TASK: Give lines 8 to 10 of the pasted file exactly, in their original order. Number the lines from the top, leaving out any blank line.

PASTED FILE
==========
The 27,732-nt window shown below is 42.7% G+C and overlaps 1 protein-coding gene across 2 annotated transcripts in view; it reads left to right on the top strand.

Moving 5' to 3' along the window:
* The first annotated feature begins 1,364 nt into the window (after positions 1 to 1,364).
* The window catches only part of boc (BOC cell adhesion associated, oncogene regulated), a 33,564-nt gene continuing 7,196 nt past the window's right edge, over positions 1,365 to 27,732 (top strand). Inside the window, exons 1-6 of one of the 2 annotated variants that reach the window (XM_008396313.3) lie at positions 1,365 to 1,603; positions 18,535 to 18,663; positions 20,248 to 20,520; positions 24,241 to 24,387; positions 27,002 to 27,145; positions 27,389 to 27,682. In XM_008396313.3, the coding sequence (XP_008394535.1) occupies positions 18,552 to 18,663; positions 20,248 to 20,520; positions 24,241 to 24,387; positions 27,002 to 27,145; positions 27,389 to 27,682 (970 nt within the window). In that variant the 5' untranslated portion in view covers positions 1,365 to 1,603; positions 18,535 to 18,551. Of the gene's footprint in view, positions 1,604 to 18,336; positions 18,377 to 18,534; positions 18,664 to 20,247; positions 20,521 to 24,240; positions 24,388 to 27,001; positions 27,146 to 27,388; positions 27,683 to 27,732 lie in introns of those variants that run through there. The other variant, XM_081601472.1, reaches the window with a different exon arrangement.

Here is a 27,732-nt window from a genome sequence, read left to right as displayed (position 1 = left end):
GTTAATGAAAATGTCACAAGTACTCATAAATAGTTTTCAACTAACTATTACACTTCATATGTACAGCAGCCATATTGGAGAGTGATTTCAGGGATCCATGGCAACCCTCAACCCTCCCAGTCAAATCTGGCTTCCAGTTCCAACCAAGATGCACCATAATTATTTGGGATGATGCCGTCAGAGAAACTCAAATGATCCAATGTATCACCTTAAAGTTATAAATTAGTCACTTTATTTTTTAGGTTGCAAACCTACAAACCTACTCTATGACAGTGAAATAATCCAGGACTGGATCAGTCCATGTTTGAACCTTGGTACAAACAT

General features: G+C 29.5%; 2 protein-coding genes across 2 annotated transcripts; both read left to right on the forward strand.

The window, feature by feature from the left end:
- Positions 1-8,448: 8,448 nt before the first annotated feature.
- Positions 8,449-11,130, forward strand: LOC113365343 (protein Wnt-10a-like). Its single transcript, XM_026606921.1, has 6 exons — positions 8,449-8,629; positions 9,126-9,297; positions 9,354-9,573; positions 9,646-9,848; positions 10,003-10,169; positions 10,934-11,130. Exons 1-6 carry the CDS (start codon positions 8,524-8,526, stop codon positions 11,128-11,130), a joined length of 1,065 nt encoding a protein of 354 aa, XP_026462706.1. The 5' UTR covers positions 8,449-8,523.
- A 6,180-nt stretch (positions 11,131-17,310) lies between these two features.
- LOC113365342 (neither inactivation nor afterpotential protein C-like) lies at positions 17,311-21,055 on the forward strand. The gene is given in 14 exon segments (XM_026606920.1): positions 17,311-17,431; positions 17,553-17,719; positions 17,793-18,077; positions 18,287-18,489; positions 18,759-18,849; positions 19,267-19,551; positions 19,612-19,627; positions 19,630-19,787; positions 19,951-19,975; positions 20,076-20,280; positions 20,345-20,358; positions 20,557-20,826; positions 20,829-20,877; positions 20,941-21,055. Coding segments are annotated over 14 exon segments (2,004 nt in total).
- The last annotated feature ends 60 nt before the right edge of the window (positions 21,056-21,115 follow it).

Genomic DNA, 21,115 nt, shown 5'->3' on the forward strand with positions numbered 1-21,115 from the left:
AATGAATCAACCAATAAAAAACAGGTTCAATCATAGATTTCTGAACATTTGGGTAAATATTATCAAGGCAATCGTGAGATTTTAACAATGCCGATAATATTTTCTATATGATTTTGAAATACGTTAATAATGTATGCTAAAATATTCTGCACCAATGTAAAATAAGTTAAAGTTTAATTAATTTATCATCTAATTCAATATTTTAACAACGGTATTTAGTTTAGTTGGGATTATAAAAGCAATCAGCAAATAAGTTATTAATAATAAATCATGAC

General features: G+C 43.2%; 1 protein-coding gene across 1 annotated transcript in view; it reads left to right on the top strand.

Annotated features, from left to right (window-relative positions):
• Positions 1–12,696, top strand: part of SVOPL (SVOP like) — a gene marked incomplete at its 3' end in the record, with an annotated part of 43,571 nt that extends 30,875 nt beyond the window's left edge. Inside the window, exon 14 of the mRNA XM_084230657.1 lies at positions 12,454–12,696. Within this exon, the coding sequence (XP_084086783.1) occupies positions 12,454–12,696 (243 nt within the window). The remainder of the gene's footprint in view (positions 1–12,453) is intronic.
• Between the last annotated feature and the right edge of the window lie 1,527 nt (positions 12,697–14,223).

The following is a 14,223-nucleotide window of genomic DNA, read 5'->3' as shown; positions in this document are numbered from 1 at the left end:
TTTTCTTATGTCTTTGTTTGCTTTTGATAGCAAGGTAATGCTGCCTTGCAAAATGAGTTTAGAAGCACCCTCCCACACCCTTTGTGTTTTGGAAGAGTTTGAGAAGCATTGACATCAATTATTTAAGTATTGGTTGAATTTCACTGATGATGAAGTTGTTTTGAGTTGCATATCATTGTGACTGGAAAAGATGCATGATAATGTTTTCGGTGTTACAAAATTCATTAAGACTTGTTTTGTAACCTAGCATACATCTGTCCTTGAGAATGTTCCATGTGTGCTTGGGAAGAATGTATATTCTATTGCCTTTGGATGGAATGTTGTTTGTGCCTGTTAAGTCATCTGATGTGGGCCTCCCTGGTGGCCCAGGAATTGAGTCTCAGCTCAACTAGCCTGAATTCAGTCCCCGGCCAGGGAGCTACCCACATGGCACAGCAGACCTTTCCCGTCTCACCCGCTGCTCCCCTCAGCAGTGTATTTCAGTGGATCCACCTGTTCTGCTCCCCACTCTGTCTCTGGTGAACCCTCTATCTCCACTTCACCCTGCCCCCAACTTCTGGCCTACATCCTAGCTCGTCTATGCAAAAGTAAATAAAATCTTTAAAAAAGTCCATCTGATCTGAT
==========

The window, feature by feature from the left end:
- Positions 1-8,448: 8,448 nt before the first annotated feature.
- Positions 8,449-11,130, forward strand: LOC113365343 (protein Wnt-10a-like). Its single transcript, XM_026606921.1, has 6 exons — positions 8,449-8,629; positions 9,126-9,297; positions 9,354-9,573; positions 9,646-9,848; positions 10,003-10,169; positions 10,934-11,130. Exons 1-6 carry the CDS (start codon positions 8,524-8,526, stop codon positions 11,128-11,130), a joined length of 1,065 nt encoding a protein of 354 aa, XP_026462706.1. The 5' UTR covers positions 8,449-8,523.